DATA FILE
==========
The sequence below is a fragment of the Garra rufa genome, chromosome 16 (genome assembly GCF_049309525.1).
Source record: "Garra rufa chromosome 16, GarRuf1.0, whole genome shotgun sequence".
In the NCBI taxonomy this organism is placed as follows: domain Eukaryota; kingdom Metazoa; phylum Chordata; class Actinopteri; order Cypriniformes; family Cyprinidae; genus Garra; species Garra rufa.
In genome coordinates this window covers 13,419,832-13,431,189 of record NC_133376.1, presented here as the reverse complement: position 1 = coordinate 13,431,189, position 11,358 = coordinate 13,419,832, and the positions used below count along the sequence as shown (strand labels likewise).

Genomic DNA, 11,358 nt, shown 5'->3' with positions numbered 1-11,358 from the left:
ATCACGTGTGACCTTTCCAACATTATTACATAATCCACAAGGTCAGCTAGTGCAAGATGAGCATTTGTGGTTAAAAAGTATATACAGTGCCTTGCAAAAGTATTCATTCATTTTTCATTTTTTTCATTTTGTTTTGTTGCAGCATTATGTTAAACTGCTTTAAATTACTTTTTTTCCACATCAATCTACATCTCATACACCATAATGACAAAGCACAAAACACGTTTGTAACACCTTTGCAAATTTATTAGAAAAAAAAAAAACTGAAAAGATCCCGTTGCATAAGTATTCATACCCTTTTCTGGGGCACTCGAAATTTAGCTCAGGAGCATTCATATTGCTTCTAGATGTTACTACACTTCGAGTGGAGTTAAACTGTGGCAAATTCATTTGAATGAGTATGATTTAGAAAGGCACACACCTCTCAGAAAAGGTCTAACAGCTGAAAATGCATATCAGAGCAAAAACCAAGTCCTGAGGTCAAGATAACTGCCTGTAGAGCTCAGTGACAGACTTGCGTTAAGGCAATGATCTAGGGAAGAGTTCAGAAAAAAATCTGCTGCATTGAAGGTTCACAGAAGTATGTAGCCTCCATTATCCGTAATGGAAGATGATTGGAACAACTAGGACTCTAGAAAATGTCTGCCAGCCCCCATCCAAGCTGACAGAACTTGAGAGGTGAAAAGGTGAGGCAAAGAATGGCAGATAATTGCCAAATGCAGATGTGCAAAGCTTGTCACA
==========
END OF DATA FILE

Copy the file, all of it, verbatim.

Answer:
The sequence below is a fragment of the Garra rufa genome, chromosome 16 (genome assembly GCF_049309525.1).
Source record: "Garra rufa chromosome 16, GarRuf1.0, whole genome shotgun sequence".
In the NCBI taxonomy this organism is placed as follows: domain Eukaryota; kingdom Metazoa; phylum Chordata; class Actinopteri; order Cypriniformes; family Cyprinidae; genus Garra; species Garra rufa.
In genome coordinates this window covers 13,419,832-13,431,189 of record NC_133376.1, presented here as the reverse complement: position 1 = coordinate 13,431,189, position 11,358 = coordinate 13,419,832, and the positions used below count along the sequence as shown (strand labels likewise).

Genomic DNA, 11,358 nt, shown 5'->3' with positions numbered 1-11,358 from the left:
ATCACGTGTGACCTTTCCAACATTATTACATAATCCACAAGGTCAGCTAGTGCAAGATGAGCATTTGTGGTTAAAAAGTATATACAGTGCCTTGCAAAAGTATTCATTCATTTTTCATTTTTTTCATTTTGTTTTGTTGCAGCATTATGTTAAACTGCTTTAAATTACTTTTTTTCCACATCAATCTACATCTCATACACCATAATGACAAAGCACAAAACACGTTTGTAACACCTTTGCAAATTTATTAGAAAAAAAAAAAACTGAAAAGATCCCGTTGCATAAGTATTCATACCCTTTTCTGGGGCACTCGAAATTTAGCTCAGGAGCATTCATATTGCTTCTAGATGTTACTACACTTCGAGTGGAGTTAAACTGTGGCAAATTCATTTGAATGAGTATGATTTAGAAAGGCACACACCTCTCAGAAAAGGTCTAACAGCTGAAAATGCATATCAGAGCAAAAACCAAGTCCTGAGGTCAAGATAACTGCCTGTAGAGCTCAGTGACAGACTTGCGTTAAGGCAATGATCTAGGGAAGAGTTCAGAAAAAAATCTGCTGCATTGAAGGTTCACAGAAGTATGTAGCCTCCATTATCCGTAATGGAAGATGATTGGAACAACTAGGACTCTAGAAAATGTCTGCCAGCCCCCATCCAAGCTGACAGAACTTGAGAGGTGAAAAGGTGAGGCAAAGAATGGCAGATAATTGCCAAATGCAGATGTGCAAAGCTTGTCACA